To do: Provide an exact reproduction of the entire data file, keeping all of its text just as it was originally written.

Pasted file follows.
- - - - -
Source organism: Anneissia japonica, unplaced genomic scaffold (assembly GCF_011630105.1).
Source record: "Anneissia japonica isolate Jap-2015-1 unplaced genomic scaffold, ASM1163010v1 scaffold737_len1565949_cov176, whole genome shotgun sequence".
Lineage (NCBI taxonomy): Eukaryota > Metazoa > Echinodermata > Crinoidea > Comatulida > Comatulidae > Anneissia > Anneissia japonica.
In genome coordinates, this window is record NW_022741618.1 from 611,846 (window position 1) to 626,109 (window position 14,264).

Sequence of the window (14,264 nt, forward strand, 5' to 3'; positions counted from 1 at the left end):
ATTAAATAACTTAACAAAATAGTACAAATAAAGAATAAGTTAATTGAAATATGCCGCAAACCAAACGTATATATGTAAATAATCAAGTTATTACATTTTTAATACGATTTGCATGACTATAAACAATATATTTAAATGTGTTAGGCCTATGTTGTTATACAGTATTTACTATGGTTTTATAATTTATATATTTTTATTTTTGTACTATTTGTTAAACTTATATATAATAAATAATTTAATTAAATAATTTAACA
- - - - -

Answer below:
Source organism: Anneissia japonica, unplaced genomic scaffold (assembly GCF_011630105.1).
Source record: "Anneissia japonica isolate Jap-2015-1 unplaced genomic scaffold, ASM1163010v1 scaffold737_len1565949_cov176, whole genome shotgun sequence".
Lineage (NCBI taxonomy): Eukaryota > Metazoa > Echinodermata > Crinoidea > Comatulida > Comatulidae > Anneissia > Anneissia japonica.
In genome coordinates, this window is record NW_022741618.1 from 611,846 (window position 1) to 626,109 (window position 14,264).

Sequence of the window (14,264 nt, forward strand, 5' to 3'; positions counted from 1 at the left end):
ATTAAATAACTTAACAAAATAGTACAAATAAAGAATAAGTTAATTGAAATATGCCGCAAACCAAACGTATATATGTAAATAATCAAGTTATTACATTTTTAATACGATTTGCATGACTATAAACAATATATTTAAATGTGTTAGGCCTATGTTGTTATACAGTATTTACTATGGTTTTATAATTTATATATTTTTATTTTTGTACTATTTGTTAAACTTATATATAATAAATAATTTAATTAAATAATTTAACA